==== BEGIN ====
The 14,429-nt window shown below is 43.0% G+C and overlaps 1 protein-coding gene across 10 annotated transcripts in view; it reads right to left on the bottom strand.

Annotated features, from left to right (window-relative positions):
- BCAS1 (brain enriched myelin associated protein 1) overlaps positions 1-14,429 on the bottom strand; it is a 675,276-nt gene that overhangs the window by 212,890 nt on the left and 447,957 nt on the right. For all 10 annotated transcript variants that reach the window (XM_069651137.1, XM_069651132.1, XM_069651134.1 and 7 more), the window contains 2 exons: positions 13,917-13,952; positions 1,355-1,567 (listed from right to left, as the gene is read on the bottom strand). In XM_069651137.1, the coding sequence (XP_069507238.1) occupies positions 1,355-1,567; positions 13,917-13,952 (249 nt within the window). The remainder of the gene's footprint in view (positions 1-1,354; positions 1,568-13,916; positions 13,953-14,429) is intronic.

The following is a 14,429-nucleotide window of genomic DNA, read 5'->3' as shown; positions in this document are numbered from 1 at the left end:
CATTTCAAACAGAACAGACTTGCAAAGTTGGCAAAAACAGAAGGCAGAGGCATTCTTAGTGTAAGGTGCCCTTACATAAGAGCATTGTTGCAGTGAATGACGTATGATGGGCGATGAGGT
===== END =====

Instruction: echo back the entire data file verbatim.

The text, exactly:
The 14,429-nt window shown below is 43.0% G+C and overlaps 1 protein-coding gene across 10 annotated transcripts in view; it reads right to left on the bottom strand.

Annotated features, from left to right (window-relative positions):
- BCAS1 (brain enriched myelin associated protein 1) overlaps positions 1-14,429 on the bottom strand; it is a 675,276-nt gene that overhangs the window by 212,890 nt on the left and 447,957 nt on the right. For all 10 annotated transcript variants that reach the window (XM_069651137.1, XM_069651132.1, XM_069651134.1 and 7 more), the window contains 2 exons: positions 13,917-13,952; positions 1,355-1,567 (listed from right to left, as the gene is read on the bottom strand). In XM_069651137.1, the coding sequence (XP_069507238.1) occupies positions 1,355-1,567; positions 13,917-13,952 (249 nt within the window). The remainder of the gene's footprint in view (positions 1-1,354; positions 1,568-13,916; positions 13,953-14,429) is intronic.

The following is a 14,429-nucleotide window of genomic DNA, read 5'->3' as shown; positions in this document are numbered from 1 at the left end:
CATTTCAAACAGAACAGACTTGCAAAGTTGGCAAAAACAGAAGGCAGAGGCATTCTTAGTGTAAGGTGCCCTTACATAAGAGCATTGTTGCAGTGAATGACGTATGATGGGCGATGAGGT